One of the constraints on the placing of the info concerned the fact that I wanted the front pages of the brochure to be cropped to show an arrow pointing to the name of the newsletter on a different page, so that you can thumb to the info on that newsletter. I could have chosen not to crop the pages, but I rather liked the concept and was determined to see it through if at all possible. Then, I had to face the problem of the colours and how to combine them. If one is going to the expense of a second colour one needs to use it effectively and this is far from easy. Although I knew I wanted one colour to be blue, I just couldn’t decide on the other. The decision was partly complicated because I planned to use both colours as tints with text of the other colour on top. I was also aware that if I could restrict the second colour to just two A4 pages (four A5 pages) I could save money. However, in the end, the plan I presented to Frank needed four printing jobs, three blue and one the other colour - the first A3 printing of the four sides which are just blue, the A4 page which is to have orange on top, an A3 printing of the two pages with orange, and lastly the A4 page of orange with blue on top. I didn’t actually decide on orange as the second colour until I was with Frank. And then there was the problem of organising the A5 pages into a landscape A4 format. It transpires that 7 of the 8 pages in a landscape (rather than portrait) brochure are the right way up, but the back page is upside down when placed on the A4 sheet with the front page.

I am convinced the whole thing is going to look ghastly. But, since the brochure has a purpose to serve and I can’t face using a proper designer, it will have to do. By the by, I decided not to use a designer because of a) the expense and b) the difficulty of finding a good designer, and c) getting a good designer to do something acceptable.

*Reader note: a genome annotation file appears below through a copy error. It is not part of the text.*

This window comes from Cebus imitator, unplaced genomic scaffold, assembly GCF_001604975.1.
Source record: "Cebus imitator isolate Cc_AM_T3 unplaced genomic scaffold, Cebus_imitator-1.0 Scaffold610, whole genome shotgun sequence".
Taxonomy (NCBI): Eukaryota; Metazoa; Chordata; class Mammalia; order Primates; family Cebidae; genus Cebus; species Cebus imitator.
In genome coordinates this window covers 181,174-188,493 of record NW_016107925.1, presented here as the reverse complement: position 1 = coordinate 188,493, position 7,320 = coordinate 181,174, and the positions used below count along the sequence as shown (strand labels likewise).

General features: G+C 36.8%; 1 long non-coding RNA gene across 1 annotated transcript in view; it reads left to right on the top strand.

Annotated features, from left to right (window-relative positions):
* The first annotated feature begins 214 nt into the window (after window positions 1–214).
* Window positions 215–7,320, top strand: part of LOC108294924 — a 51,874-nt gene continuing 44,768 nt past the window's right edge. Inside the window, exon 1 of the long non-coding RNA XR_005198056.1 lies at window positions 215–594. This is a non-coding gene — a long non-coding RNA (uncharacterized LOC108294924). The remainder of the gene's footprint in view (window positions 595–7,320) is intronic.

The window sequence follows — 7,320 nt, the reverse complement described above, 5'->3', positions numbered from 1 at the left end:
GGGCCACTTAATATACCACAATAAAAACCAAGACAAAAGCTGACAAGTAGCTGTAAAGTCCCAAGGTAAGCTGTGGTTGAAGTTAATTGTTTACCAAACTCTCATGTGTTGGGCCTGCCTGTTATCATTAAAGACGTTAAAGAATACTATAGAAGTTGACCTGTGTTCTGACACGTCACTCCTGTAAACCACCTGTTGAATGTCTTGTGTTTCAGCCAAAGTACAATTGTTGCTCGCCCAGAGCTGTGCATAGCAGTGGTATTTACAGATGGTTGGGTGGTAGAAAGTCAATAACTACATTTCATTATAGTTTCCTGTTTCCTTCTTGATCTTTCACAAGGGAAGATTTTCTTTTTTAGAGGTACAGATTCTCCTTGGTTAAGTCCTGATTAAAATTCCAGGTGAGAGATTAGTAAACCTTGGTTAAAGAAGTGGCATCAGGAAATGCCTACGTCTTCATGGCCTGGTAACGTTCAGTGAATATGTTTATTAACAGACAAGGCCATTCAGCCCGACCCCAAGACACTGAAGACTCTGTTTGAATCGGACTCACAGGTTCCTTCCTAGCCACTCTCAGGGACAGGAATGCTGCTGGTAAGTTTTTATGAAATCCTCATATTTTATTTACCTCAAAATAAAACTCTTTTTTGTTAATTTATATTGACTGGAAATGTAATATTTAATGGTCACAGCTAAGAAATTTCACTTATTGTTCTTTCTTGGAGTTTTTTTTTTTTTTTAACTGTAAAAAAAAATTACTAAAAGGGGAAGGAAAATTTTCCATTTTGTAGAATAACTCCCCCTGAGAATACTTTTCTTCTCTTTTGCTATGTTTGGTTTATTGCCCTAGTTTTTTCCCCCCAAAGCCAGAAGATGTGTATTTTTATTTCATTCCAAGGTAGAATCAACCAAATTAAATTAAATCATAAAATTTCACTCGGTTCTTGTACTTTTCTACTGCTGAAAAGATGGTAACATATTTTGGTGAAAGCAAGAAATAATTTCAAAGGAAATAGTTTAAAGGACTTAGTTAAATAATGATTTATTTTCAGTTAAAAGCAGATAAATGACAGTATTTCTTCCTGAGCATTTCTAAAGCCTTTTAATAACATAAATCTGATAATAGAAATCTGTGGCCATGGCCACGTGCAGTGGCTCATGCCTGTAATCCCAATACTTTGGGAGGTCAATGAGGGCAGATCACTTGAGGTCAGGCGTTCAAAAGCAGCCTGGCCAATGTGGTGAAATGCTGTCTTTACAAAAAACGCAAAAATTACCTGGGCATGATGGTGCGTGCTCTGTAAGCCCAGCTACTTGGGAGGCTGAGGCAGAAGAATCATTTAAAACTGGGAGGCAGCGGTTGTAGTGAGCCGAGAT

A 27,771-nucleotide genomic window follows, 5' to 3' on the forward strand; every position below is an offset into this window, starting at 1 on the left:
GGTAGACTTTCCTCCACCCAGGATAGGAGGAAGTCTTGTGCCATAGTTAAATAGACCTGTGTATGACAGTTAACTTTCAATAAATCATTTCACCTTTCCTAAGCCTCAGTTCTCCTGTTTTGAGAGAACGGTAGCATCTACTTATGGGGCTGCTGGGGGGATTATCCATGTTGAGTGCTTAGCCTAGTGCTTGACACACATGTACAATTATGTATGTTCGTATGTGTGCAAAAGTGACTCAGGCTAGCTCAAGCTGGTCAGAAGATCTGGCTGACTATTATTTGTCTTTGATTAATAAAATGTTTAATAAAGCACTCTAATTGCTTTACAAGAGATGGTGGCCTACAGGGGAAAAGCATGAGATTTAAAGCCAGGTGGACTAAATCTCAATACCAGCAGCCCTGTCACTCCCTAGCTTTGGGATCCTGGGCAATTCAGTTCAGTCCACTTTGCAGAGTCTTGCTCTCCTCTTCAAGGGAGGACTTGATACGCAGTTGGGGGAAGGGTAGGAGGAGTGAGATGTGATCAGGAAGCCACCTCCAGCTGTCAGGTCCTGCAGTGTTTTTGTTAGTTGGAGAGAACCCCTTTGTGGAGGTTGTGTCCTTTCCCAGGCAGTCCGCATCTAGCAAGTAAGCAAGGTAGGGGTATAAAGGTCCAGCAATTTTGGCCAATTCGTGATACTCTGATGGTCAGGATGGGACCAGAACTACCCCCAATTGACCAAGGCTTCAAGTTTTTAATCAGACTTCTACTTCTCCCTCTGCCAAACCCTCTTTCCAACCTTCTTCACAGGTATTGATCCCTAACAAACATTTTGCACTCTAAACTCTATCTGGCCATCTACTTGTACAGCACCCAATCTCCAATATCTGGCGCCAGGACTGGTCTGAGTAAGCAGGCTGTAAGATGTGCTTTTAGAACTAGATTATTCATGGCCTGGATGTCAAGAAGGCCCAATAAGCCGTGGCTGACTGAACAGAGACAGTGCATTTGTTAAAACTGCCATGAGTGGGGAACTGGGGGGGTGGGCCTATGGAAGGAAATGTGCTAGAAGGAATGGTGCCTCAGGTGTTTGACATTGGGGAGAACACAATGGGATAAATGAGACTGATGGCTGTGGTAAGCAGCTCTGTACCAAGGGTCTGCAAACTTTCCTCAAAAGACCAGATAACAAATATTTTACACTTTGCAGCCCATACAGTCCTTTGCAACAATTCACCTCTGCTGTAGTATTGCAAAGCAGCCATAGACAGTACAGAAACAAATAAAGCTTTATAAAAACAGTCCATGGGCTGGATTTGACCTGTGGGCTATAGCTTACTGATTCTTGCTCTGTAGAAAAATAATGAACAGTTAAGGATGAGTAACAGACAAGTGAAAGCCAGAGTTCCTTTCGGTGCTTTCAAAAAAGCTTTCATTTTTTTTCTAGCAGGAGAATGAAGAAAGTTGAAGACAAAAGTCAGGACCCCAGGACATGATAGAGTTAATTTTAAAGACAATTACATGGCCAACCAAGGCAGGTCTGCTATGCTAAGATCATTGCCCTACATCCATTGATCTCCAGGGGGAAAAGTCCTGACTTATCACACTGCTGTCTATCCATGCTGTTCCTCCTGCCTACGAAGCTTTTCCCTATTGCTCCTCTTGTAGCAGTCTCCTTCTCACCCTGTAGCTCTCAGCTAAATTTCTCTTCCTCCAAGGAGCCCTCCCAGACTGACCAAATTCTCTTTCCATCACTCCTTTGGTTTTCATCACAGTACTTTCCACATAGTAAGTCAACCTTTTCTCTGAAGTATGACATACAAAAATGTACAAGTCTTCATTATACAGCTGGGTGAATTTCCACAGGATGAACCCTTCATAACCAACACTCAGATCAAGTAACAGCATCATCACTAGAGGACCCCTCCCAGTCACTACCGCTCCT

The politics of racism sucks. Yesterday or the day before a council official was elected in the ward of Millwall on the Isle of Dogs in the East End. It was the sort of election that takes place often without any national media attention at all. This time it was different because, for the first time ever, an avowed fascist, from the British National Party (BNP) was elected. In the inner city area which is considered very poor, the local white population has been systematically starved of resources in favour of an encroaching Asian population, and the whites have revolted, in a very minor way, to the trend. I say a minor way because the election was from just a thousand or so votes and though the first of its kind there are, in fact, three elected councillors from the Monster Raving Loony Party across the country Well, the media has had a field day quizzing every politician from every party, and every politician without exception has criticised it. But none of them have condemned the actual 1,000 or so people who voted for the man. The fact is that in a democracy people have the right to vote for a fascist candidate. Politicians and the media going berserk in a joint protest of distaste over this isolated incident is simply drawing attention to it. And now, yet more people, those who do not trust any of the political parties, may be tempted by the BNP. Far more sensible, it seems to me, would be a reaction that quietly condemned any person for voting for a racist party (and explaining why), that suggested there needed to be more explanation as to why any form of racism in today’s world is unacceptable, and proposed that the situation in the East End needed more study to understand the particular problems there. Judging by the reaction of callers to ‘Any Answers’ this afternoon, which unusually was devoted solely to this issue, the BNP vote underestimated the resentment being felt by whites in the area. A lot of white people understand that racism is wrong but, at the same time, see the local government as biased against them and find that difficult to accept. The issue may not have lived so long on the news programmes had it not been for a charge that the Liberal Democrats were distributing leaflets that served to stir up the racist issue. Paddy has promised a full investigation of the local team’s campaign.

October 1993

Paul K Lyons